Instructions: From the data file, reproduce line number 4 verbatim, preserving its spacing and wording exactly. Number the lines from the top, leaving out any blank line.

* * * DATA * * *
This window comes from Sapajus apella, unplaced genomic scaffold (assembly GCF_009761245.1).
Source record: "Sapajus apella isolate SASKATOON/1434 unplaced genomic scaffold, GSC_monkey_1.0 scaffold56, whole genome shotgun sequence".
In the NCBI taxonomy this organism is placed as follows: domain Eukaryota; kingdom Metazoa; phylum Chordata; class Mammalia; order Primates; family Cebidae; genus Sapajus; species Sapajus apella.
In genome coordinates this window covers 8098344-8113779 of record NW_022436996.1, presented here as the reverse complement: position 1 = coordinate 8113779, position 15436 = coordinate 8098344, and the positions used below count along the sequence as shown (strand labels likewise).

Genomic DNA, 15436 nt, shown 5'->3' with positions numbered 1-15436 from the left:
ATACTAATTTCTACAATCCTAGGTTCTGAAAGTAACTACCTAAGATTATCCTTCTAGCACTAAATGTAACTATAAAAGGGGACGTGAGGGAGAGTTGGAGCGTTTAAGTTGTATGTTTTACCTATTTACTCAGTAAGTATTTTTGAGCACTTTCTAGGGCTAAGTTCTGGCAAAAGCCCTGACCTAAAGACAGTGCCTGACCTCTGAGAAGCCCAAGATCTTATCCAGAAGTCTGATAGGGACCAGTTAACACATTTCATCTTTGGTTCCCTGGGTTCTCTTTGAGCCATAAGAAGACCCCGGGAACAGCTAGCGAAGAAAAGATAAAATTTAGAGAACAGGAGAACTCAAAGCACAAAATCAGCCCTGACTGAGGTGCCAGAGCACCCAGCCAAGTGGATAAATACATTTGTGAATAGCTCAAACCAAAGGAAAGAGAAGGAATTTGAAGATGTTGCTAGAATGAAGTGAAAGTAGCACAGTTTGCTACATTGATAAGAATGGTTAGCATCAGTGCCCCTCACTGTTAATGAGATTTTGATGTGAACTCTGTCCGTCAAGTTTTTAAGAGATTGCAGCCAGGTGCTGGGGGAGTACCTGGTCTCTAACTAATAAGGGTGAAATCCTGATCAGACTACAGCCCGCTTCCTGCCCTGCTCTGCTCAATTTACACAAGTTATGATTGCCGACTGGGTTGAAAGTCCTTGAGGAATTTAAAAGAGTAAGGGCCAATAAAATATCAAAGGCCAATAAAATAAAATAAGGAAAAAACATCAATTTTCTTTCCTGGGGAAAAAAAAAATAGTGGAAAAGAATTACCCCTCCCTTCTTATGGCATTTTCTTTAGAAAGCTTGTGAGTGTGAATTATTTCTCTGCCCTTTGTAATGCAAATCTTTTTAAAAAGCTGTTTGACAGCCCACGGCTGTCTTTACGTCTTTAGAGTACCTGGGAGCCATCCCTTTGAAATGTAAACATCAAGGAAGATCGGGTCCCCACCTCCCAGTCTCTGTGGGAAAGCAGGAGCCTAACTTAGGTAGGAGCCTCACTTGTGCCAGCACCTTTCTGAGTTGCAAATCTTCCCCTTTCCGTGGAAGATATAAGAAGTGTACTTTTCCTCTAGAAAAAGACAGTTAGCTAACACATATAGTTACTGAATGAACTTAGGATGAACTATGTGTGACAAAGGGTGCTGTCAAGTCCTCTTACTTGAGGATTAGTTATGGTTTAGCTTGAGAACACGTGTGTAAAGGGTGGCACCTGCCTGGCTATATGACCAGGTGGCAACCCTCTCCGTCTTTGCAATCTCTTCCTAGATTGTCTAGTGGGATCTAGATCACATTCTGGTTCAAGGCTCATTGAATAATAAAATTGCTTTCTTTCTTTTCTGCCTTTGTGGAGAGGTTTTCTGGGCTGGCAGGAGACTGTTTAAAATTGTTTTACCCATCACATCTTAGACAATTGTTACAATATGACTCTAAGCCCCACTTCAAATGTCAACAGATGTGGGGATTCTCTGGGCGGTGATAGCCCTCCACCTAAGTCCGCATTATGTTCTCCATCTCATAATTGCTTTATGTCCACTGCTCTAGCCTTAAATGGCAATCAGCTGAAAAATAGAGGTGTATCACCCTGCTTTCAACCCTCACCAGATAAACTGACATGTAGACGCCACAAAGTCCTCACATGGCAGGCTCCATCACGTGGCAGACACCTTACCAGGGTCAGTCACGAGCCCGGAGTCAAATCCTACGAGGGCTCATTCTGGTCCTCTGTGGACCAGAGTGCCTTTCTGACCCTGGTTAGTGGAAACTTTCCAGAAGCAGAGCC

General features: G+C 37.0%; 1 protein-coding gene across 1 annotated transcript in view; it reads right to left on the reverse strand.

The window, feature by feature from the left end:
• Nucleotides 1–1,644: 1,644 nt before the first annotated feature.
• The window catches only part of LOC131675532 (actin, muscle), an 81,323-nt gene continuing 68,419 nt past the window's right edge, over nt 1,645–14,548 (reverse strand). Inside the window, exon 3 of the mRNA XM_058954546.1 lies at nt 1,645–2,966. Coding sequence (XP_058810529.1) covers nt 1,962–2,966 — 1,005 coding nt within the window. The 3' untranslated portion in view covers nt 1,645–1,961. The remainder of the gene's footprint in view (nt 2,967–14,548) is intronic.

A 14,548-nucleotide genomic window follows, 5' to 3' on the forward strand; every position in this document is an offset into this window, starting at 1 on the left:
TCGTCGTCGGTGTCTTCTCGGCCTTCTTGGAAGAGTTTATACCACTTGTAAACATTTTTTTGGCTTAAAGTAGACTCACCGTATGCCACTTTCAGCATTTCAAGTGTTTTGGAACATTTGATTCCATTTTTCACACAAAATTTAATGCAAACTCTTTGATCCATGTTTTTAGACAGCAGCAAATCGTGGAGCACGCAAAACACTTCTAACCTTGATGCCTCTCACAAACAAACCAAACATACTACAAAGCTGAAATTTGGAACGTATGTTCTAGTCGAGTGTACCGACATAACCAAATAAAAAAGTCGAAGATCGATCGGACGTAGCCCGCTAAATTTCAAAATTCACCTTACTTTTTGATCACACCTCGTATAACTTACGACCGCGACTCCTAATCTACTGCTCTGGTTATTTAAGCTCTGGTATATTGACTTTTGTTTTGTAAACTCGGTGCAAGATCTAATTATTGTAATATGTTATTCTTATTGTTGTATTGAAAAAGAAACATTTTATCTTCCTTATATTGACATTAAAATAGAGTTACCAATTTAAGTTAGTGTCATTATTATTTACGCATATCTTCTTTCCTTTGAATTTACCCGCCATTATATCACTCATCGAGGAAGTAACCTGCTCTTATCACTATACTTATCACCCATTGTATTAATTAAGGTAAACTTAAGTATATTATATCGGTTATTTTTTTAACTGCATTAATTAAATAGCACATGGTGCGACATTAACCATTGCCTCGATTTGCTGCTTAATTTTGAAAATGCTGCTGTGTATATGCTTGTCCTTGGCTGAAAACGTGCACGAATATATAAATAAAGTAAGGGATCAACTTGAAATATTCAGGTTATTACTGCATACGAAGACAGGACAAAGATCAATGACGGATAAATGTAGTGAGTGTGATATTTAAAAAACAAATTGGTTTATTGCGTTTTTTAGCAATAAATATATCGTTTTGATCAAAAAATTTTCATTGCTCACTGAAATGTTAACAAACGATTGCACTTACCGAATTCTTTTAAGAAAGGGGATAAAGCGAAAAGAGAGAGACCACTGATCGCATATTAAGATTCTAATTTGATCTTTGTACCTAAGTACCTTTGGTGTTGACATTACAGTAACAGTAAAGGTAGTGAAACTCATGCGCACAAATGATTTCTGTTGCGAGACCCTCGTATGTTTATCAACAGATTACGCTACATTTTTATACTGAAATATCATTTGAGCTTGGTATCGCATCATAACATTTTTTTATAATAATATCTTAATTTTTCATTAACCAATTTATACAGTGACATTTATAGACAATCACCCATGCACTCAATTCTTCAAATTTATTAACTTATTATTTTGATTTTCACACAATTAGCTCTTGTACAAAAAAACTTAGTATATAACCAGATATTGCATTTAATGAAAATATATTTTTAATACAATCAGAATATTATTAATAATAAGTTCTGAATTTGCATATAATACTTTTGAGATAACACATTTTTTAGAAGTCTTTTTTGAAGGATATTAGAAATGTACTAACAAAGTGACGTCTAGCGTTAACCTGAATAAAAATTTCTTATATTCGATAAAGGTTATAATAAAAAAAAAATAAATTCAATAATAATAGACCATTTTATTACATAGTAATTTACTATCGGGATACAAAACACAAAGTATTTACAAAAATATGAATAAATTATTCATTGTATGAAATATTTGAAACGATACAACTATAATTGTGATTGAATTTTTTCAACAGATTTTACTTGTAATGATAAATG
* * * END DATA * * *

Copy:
In genome coordinates this window covers 8098344-8113779 of record NW_022436996.1, presented here as the reverse complement: position 1 = coordinate 8113779, position 15436 = coordinate 8098344, and the positions used below count along the sequence as shown (strand labels likewise).